Expanding the Limits of Universalization: Kant's Duties and Kantian Moral Deliberation

Canadian Journal of Philosophy 33 (1):23 - 47 (2003)
Despite all the attention given to Kant’s universalizability tests, one crucial aspect of Kant’s thought is often overlooked. Attention to this issue, I will argue, helps us resolve two serious problems for Kant’s ethics. Put briefly, the first problem is this: Kant, despite his stated intent to the contrary, doesn’t seem to use universalization in arguing for duties to oneself, and, anyway, it is not at all clear why duties to oneself should be grounded on a procedure that envisions a world in which everyone wills the contrary of those duties. The second, more global problem is that if we follow Barbara Herman in holding that Kantian ethics can provide a structure for moral deliberation, we need an interpretation of the universalization procedure that unproblematically allows it to generate something like prima facie duties to guide that deliberation; but it is not at all clear that we have such an interpretation. I argue here that if we expand our limited way of thinking about universalization, we can solve the first problem and work towards a solution to the second. We can begin by recalling that Kant’s ‘Law of Nature’ formulation (FLN) of the Categorical Imperative obligates us to ‘act as if the maxim of your action were to become by your will a universal law of nature’ (G, 421).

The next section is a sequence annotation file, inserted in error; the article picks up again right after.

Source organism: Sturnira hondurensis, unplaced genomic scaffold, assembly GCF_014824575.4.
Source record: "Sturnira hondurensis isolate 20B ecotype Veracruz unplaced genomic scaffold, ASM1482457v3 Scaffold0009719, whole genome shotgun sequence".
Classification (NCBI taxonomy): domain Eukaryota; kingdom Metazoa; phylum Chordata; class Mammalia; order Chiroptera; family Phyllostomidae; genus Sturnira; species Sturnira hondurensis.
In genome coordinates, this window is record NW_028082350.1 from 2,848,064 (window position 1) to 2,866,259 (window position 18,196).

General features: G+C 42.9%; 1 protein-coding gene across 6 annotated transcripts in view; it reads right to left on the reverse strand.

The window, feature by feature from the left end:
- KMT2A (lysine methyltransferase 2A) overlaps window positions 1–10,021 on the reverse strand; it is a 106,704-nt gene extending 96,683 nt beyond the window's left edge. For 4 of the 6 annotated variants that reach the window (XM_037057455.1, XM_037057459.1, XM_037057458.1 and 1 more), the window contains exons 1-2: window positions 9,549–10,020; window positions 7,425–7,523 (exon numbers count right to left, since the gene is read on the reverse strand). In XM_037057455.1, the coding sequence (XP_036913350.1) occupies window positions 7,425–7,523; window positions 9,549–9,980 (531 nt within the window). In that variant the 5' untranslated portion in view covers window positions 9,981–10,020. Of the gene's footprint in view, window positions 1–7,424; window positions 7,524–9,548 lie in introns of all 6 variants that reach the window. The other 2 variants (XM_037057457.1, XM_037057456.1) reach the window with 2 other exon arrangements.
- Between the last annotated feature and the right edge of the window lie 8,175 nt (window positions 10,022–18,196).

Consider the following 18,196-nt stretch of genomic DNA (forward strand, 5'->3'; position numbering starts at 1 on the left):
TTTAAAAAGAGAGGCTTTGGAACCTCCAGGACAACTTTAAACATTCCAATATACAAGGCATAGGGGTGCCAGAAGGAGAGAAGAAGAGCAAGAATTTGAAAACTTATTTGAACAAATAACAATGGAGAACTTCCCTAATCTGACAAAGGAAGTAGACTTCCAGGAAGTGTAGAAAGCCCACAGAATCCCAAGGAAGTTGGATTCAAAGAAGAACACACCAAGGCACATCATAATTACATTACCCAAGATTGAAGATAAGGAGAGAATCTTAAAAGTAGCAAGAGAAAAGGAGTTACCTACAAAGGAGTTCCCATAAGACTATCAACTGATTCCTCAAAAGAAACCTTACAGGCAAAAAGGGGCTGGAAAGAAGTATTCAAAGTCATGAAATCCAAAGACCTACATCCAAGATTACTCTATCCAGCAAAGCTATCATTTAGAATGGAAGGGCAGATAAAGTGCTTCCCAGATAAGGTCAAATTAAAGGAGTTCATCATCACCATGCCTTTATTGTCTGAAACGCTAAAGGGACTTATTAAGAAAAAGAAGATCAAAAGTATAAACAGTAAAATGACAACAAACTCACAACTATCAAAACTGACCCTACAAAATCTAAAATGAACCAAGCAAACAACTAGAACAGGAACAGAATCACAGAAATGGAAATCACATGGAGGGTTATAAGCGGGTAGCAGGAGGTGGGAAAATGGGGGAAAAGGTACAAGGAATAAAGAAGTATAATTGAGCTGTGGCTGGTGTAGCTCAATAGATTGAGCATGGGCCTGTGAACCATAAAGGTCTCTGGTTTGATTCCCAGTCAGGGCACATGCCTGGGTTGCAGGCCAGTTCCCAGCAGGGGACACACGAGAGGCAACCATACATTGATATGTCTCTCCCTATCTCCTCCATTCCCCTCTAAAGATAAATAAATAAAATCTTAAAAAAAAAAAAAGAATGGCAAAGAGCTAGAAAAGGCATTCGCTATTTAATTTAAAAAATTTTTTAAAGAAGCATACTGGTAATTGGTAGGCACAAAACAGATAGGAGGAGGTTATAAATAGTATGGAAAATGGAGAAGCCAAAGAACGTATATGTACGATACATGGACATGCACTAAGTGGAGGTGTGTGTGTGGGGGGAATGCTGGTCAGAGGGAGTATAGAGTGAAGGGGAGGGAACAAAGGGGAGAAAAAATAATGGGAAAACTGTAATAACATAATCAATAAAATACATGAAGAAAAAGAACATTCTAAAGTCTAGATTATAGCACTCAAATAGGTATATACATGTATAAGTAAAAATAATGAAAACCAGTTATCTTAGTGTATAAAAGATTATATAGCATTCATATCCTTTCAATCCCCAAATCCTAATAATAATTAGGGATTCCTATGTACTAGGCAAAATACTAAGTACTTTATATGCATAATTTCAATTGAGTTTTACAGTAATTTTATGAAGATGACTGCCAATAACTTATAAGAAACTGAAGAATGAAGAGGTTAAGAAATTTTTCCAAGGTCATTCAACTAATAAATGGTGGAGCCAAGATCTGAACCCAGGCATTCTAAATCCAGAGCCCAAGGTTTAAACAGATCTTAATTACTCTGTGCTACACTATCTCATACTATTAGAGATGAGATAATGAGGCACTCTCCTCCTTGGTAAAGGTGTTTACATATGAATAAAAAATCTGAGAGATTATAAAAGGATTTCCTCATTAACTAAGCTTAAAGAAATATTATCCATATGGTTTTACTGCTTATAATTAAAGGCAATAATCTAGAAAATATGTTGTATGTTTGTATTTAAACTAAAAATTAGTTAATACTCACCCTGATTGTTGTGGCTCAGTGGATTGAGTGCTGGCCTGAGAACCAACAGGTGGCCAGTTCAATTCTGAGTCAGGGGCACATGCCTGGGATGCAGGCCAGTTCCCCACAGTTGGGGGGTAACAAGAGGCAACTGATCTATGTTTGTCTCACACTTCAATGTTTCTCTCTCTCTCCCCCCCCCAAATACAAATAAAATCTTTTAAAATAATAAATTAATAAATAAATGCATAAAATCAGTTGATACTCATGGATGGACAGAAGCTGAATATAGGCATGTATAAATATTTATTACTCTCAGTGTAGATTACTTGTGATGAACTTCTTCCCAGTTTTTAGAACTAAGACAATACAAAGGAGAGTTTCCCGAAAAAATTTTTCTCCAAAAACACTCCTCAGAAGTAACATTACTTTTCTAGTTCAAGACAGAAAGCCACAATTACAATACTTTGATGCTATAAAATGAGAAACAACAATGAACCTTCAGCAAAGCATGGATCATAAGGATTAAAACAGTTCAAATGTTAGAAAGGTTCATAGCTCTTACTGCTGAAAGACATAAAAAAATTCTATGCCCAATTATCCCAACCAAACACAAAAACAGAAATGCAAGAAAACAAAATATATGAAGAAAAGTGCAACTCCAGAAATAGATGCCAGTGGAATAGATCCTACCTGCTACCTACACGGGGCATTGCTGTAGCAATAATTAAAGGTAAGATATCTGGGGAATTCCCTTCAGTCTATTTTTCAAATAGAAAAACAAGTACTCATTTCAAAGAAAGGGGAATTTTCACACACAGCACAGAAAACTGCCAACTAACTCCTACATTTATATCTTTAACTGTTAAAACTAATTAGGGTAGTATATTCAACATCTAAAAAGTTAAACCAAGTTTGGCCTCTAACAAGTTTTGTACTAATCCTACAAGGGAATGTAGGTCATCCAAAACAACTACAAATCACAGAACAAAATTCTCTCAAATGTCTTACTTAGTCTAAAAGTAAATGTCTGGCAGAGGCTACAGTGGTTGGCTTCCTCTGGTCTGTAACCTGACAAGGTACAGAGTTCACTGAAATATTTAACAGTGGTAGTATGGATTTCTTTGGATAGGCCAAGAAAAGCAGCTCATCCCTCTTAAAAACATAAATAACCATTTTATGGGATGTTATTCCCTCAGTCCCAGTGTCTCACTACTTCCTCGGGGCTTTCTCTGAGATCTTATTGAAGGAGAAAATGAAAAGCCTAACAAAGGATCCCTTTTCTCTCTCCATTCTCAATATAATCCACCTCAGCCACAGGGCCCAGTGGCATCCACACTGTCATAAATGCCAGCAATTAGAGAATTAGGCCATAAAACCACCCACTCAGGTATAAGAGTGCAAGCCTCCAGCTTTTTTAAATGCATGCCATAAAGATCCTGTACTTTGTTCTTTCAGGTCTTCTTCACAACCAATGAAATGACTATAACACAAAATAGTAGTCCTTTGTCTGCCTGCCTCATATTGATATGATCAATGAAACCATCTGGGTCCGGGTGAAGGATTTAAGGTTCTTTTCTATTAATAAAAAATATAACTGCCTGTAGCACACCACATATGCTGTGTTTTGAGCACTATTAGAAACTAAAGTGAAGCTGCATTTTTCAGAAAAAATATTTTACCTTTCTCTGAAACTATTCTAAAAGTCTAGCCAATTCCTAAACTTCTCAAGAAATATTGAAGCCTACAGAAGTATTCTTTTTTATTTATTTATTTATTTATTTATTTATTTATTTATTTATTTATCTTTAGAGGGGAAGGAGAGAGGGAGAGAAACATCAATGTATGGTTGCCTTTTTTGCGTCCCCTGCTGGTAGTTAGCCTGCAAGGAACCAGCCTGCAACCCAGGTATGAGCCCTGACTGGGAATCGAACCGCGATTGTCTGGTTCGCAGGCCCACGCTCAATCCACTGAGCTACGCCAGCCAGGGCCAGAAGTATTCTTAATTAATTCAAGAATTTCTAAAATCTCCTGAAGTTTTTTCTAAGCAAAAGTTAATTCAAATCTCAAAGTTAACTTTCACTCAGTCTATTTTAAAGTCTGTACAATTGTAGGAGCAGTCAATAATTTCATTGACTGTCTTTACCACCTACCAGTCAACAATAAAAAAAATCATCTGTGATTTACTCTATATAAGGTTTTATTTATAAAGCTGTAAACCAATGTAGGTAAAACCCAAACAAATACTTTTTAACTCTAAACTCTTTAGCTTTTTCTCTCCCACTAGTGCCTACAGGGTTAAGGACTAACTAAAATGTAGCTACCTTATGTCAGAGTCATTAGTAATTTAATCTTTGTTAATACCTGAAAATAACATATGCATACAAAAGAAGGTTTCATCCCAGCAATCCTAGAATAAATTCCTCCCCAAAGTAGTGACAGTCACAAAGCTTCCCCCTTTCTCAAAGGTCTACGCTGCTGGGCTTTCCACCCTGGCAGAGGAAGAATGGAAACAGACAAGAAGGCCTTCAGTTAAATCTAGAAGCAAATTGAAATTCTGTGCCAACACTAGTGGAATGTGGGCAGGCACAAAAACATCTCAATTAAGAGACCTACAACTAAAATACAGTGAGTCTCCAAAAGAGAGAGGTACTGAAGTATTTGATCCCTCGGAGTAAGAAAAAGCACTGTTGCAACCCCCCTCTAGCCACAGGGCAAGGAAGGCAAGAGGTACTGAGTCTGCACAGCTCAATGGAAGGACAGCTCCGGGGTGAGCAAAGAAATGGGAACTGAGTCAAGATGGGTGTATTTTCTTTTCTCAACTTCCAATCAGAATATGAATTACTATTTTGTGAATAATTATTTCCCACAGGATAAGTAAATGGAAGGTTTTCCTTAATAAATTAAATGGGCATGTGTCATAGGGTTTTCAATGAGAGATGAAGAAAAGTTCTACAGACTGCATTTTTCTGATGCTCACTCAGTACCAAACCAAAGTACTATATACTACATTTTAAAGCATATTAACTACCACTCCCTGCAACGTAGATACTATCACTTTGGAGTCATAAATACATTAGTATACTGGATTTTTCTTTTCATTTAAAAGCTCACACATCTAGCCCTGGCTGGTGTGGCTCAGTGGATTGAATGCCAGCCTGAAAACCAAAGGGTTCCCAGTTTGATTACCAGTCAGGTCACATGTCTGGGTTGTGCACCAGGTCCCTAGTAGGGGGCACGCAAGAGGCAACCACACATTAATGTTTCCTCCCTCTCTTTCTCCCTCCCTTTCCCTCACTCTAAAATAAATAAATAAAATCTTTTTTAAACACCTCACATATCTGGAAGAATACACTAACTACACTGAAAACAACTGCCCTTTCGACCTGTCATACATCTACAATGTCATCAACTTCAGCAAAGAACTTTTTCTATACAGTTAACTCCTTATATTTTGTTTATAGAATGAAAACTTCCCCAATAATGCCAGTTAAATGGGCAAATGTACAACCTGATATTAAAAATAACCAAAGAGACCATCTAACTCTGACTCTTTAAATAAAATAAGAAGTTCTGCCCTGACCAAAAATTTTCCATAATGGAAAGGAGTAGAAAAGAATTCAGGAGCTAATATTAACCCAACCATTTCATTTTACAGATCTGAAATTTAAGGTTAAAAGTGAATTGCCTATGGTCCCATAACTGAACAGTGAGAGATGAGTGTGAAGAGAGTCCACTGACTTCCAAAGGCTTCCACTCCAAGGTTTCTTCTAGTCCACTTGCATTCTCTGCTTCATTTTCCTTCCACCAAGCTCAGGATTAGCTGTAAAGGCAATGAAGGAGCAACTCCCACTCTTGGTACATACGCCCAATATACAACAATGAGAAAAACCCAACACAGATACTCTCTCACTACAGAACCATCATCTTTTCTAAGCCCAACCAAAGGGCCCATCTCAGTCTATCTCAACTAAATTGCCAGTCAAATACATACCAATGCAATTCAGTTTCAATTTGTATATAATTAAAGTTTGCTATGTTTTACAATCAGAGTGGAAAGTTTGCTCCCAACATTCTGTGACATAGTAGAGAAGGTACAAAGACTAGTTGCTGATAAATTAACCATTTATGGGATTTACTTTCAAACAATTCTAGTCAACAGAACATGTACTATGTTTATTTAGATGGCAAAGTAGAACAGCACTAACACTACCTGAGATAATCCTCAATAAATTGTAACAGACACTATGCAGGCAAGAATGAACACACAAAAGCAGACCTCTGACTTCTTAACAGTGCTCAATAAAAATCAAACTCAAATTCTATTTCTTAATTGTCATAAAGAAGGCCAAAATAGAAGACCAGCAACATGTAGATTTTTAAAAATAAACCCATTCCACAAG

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DOI 10.1080/00455091.2003.10716534
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